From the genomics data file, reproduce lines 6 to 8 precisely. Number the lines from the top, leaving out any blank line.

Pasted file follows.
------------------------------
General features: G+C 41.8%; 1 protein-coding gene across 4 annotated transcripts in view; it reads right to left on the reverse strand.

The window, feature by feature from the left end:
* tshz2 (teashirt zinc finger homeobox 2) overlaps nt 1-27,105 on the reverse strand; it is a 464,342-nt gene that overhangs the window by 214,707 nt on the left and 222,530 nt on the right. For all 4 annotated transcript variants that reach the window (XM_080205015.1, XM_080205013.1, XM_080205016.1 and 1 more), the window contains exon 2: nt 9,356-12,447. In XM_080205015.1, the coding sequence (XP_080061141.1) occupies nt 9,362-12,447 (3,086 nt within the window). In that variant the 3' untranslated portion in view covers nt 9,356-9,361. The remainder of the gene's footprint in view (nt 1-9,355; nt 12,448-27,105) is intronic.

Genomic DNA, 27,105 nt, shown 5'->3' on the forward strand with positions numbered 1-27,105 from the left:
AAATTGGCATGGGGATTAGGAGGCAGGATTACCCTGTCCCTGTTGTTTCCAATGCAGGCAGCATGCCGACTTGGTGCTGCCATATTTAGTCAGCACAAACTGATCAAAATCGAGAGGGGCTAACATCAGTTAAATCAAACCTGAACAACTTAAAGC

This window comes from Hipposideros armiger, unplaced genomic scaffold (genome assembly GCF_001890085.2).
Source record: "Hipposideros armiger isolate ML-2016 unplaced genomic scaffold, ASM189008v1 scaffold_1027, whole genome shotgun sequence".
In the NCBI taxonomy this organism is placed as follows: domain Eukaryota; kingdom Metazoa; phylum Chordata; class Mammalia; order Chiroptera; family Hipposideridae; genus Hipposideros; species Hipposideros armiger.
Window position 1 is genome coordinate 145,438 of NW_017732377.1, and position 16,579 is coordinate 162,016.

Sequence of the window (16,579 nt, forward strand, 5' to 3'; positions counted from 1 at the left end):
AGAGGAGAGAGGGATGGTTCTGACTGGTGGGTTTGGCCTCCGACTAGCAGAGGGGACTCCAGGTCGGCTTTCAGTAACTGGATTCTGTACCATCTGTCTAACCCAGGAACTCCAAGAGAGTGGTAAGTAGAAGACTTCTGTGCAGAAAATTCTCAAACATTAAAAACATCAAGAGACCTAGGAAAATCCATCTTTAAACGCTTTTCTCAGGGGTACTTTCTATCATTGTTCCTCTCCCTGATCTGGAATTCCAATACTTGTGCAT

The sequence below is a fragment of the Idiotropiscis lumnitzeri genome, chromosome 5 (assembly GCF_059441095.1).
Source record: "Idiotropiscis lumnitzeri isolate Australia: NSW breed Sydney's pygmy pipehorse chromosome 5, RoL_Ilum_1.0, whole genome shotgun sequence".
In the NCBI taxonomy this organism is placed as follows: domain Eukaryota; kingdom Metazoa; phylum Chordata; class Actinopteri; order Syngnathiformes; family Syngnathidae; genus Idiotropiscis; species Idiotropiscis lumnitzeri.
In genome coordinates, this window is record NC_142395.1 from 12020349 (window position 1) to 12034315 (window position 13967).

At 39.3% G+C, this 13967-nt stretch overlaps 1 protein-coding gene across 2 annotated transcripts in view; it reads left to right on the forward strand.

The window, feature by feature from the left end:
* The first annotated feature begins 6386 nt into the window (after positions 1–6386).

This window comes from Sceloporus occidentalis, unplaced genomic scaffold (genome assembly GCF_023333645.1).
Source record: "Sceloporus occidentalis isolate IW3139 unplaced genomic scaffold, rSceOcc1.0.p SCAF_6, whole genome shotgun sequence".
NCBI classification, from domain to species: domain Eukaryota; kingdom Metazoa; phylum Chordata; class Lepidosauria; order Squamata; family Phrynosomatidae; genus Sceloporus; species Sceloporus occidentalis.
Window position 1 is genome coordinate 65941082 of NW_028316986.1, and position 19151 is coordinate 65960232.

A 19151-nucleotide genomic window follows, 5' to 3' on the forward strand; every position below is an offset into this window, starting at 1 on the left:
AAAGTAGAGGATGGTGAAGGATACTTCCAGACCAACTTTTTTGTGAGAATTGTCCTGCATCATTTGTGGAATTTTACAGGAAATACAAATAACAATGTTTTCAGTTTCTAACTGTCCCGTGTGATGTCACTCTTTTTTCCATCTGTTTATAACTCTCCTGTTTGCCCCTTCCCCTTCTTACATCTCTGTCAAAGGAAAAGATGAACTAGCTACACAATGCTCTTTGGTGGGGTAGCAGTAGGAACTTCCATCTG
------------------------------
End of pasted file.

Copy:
This window comes from Hipposideros armiger, unplaced genomic scaffold (genome assembly GCF_001890085.2).
Source record: "Hipposideros armiger isolate ML-2016 unplaced genomic scaffold, ASM189008v1 scaffold_1027, whole genome shotgun sequence".
In the NCBI taxonomy this organism is placed as follows: domain Eukaryota; kingdom Metazoa; phylum Chordata; class Mammalia; order Chiroptera; family Hipposideridae; genus Hipposideros; species Hipposideros armiger.